Definition for ROOT

ROOT, n. [Dan. rod; Sw. rot; L. radix; It. radice; Sp. raiz; Ir. raidis; W. rhaiz, a ray or spear, whence gwraiz, a root. A root is a shoot, and only a different application of rod, L. radius.]

  1. That part of a plant which enters and fixes itself in the earth, and serves to support the plant in an erect position, while by means of its radicles, it imbibes nutriment for the stem, branches and fruit. There are six distinct organs which are capable of entering into the composition of a root, viz. the radicle, the fibril, the soboles, the bulb, the tuber, and the rhizoma.
  2. The part of any thing that resembles the roots of a plant in manner of growth; as, the roots of a cancer, of teeth, &c.
  3. The bottom or lower part of any thing. Deep to the roots of hell. – Milton. Burnet uses root of a mountain, but we now say base, foot or bottom. See Job xxviii. 9.
  4. A plant whose root is esculent or the most useful part; as beets, carrots, &c.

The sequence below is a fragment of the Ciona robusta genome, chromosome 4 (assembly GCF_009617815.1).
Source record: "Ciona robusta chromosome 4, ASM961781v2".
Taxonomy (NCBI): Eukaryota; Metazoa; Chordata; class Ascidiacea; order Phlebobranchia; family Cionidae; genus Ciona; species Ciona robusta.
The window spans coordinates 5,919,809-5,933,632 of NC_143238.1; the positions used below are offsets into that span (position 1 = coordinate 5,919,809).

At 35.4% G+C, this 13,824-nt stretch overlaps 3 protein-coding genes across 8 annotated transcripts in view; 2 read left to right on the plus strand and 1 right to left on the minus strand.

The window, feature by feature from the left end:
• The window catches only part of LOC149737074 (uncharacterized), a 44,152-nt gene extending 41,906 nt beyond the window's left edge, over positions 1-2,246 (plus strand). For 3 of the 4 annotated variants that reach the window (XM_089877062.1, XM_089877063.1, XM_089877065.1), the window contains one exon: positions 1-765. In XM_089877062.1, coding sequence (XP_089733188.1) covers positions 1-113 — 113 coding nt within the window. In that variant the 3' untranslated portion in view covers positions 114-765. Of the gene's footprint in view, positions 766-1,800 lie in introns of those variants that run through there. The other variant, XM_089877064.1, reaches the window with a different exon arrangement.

5. The original or cause of any thing. The love of money is the root of all evil. – 1 Tim. vi.
  6. The first ancestor. They were the roots out of which sprung two distinct people. – Locke.
  7. In arithmetic and algebra, the root of any quantity is such a quantity as, when multiplied into itself a certain number of times, will exactly produce that quantity. Thus 2 is a root of 4, because when multiplied into itself, it exactly produces 4.
  8. Means of growth. “He hath no root in himself;” that is, no soil in which grace can grow and flourish. – Matth. xiii.
  9. In music, the fundamental note of any chord. – Busby. Root of bitterness, in Scripture, any error, sin or evil that produces discord or immorality. To take root, to become planted or fixed; or to be established; to increase and spread. To take deep root, to be firmly planted or established; to be deeply impressed. – Dryden.

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